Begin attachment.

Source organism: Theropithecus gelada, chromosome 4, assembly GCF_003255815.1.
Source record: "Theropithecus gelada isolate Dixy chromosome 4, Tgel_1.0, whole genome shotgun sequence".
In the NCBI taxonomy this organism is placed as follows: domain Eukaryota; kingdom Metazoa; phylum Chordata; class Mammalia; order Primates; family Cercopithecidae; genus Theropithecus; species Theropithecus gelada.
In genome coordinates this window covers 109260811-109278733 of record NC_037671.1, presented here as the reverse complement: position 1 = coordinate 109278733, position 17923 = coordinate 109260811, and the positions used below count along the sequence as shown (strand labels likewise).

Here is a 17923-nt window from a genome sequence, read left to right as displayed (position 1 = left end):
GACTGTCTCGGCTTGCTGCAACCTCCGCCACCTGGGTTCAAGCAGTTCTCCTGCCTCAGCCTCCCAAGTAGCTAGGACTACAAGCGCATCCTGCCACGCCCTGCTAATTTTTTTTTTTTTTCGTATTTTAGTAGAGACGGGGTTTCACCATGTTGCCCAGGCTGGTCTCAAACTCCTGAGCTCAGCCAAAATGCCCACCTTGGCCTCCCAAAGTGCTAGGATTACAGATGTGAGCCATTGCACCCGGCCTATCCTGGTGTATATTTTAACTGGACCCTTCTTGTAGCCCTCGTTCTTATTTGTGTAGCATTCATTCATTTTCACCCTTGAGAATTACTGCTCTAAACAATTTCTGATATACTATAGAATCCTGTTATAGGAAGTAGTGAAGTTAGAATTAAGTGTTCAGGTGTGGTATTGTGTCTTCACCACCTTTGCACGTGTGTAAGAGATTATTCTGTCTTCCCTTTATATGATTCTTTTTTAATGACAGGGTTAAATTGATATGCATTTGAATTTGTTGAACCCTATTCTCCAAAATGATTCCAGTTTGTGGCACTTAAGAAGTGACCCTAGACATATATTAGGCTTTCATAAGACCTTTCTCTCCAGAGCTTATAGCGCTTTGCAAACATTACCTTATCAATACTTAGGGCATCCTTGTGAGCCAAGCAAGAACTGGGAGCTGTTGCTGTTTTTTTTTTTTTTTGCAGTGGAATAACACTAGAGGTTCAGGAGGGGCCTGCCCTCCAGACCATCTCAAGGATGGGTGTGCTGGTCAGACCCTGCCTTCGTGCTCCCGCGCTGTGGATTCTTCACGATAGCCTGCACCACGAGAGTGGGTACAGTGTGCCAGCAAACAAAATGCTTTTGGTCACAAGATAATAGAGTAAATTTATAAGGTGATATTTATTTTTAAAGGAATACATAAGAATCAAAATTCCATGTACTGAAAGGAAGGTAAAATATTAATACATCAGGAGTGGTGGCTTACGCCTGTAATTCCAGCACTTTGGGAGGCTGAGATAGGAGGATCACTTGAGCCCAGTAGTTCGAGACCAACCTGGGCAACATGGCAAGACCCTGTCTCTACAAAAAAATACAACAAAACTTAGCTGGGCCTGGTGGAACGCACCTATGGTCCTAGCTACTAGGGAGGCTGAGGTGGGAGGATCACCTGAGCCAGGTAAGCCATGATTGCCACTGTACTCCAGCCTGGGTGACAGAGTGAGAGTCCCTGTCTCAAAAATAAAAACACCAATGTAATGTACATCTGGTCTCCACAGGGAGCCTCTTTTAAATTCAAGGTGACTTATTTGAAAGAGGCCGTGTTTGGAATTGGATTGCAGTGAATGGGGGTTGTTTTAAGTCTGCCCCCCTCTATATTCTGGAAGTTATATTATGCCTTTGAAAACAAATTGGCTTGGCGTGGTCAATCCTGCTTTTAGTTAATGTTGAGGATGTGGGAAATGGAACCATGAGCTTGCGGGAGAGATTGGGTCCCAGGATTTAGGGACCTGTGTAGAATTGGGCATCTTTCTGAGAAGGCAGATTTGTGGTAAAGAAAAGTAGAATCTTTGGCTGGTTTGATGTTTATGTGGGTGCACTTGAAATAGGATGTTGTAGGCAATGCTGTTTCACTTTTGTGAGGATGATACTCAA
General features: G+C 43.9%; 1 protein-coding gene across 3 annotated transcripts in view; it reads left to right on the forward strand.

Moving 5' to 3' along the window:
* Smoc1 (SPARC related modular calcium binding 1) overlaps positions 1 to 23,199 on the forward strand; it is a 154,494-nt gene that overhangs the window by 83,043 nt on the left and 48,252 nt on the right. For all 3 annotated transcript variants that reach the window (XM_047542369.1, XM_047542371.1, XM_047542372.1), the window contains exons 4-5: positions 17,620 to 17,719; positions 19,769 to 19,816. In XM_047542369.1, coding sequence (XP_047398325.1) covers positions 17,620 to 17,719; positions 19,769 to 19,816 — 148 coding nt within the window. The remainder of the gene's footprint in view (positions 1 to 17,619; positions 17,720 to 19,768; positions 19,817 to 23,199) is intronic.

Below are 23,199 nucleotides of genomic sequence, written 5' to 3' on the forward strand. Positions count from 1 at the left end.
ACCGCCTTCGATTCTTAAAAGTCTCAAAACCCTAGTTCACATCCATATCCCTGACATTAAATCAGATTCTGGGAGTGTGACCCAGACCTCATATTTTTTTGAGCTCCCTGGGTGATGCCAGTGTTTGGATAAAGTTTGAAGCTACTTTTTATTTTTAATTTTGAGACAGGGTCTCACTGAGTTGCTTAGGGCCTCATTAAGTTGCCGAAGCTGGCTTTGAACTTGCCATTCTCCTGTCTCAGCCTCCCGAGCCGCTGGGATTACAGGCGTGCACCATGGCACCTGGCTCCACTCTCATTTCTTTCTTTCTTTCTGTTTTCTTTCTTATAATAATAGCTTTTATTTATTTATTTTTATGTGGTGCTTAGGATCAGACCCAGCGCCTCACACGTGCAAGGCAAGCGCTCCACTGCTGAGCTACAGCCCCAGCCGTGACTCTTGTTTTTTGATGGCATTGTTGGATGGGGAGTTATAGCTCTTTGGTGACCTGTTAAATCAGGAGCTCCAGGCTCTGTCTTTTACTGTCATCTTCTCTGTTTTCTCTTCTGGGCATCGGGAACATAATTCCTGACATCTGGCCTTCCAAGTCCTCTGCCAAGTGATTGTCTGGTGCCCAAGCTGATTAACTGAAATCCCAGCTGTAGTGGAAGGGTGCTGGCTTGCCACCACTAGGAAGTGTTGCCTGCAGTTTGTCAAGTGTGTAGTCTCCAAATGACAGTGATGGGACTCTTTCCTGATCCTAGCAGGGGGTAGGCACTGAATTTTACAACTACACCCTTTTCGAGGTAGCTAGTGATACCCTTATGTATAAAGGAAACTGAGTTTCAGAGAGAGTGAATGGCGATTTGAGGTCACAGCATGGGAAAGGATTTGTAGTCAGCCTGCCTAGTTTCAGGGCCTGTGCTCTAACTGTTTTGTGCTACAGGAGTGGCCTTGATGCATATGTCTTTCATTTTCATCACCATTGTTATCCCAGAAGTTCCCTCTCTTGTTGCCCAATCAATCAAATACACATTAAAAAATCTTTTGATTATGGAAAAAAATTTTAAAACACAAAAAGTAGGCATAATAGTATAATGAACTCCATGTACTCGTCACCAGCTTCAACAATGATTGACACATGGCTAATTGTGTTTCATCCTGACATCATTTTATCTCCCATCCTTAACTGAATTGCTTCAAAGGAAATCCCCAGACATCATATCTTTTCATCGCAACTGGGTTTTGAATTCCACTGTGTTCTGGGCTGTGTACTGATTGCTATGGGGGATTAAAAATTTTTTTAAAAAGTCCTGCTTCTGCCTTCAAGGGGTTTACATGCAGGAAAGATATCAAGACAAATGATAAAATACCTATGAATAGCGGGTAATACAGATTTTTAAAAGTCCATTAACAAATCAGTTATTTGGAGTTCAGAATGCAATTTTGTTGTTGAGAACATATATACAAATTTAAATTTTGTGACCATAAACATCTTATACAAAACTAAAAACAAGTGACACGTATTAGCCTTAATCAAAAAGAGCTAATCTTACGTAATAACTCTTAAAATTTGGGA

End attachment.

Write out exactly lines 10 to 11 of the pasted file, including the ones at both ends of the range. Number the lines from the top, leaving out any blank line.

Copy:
Below are 23,199 nucleotides of genomic sequence, written 5' to 3' on the forward strand. Positions count from 1 at the left end.
ACCGCCTTCGATTCTTAAAAGTCTCAAAACCCTAGTTCACATCCATATCCCTGACATTAAATCAGATTCTGGGAGTGTGACCCAGACCTCATATTTTTTTGAGCTCCCTGGGTGATGCCAGTGTTTGGATAAAGTTTGAAGCTACTTTTTATTTTTAATTTTGAGACAGGGTCTCACTGAGTTGCTTAGGGCCTCATTAAGTTGCCGAAGCTGGCTTTGAACTTGCCATTCTCCTGTCTCAGCCTCCCGAGCCGCTGGGATTACAGGCGTGCACCATGGCACCTGGCTCCACTCTCATTTCTTTCTTTCTTTCTGTTTTCTTTCTTATAATAATAGCTTTTATTTATTTATTTTTATGTGGTGCTTAGGATCAGACCCAGCGCCTCACACGTGCAAGGCAAGCGCTCCACTGCTGAGCTACAGCCCCAGCCGTGACTCTTGTTTTTTGATGGCATTGTTGGATGGGGAGTTATAGCTCTTTGGTGACCTGTTAAATCAGGAGCTCCAGGCTCTGTCTTTTACTGTCATCTTCTCTGTTTTCTCTTCTGGGCATCGGGAACATAATTCCTGACATCTGGCCTTCCAAGTCCTCTGCCAAGTGATTGTCTGGTGCCCAAGCTGATTAACTGAAATCCCAGCTGTAGTGGAAGGGTGCTGGCTTGCCACCACTAGGAAGTGTTGCCTGCAGTTTGTCAAGTGTGTAGTCTCCAAATGACAGTGATGGGACTCTTTCCTGATCCTAGCAGGGGGTAGGCACTGAATTTTACAACTACACCCTTTTCGAGGTAGCTAGTGATACCCTTATGTATAAAGGAAACTGAGTTTCAGAGAGAGTGAATGGCGATTTGAGGTCACAGCATGGGAAAGGATTTGTAGTCAGCCTGCCTAGTTTCAGGGCCTGTGCTCTAACTGTTTTGTGCTACAGGAGTGGCCTTGATGCATATGTCTTTCATTTTCATCACCATTGTTATCCCAGAAGTTCCCTCTCTTGTTGCCCAATCAATCAAATACACATTAAAAAATCTTTTGATTATGGAAAAAAATTTTAAAACACAAAAAGTAGGCATAATAGTATAATGAACTCCATGTACTCGTCACCAGCTTCAACAATGATTGACACATGGCTAATTGTGTTTCATCCTGACATCATTTTATCTCCCATCCTTAACTGAATTGCTTCAAAGGAAATCCCCAGACATCATATCTTTTCATCGCAACTGGGTTTTGAATTCCACTGTGTTCTGGGCTGTGTACTGATTGCTATGGGGGATTAAAAATTTTTTTAAAAAGTCCTGCTTCTGCCTTCAAGGGGTTTACATGCAGGAAAGATATCAAGACAAATGATAAAATACCTATGAATAGCGGGTAATACAGATTTTTAAAAGTCCATTAACAAATCAGTTATTTGGAGTTCAGAATGCAATTTTGTTGTTGAGAACATATATACAAATTTAAATTTTGTGACCATAAACATCTTATACAAAACTAAAAACAAGTGACACGTATTAGCCTTAATCAAAAAGAGCTAATCTTACGTAATAACTCTTAAAATTTGGGA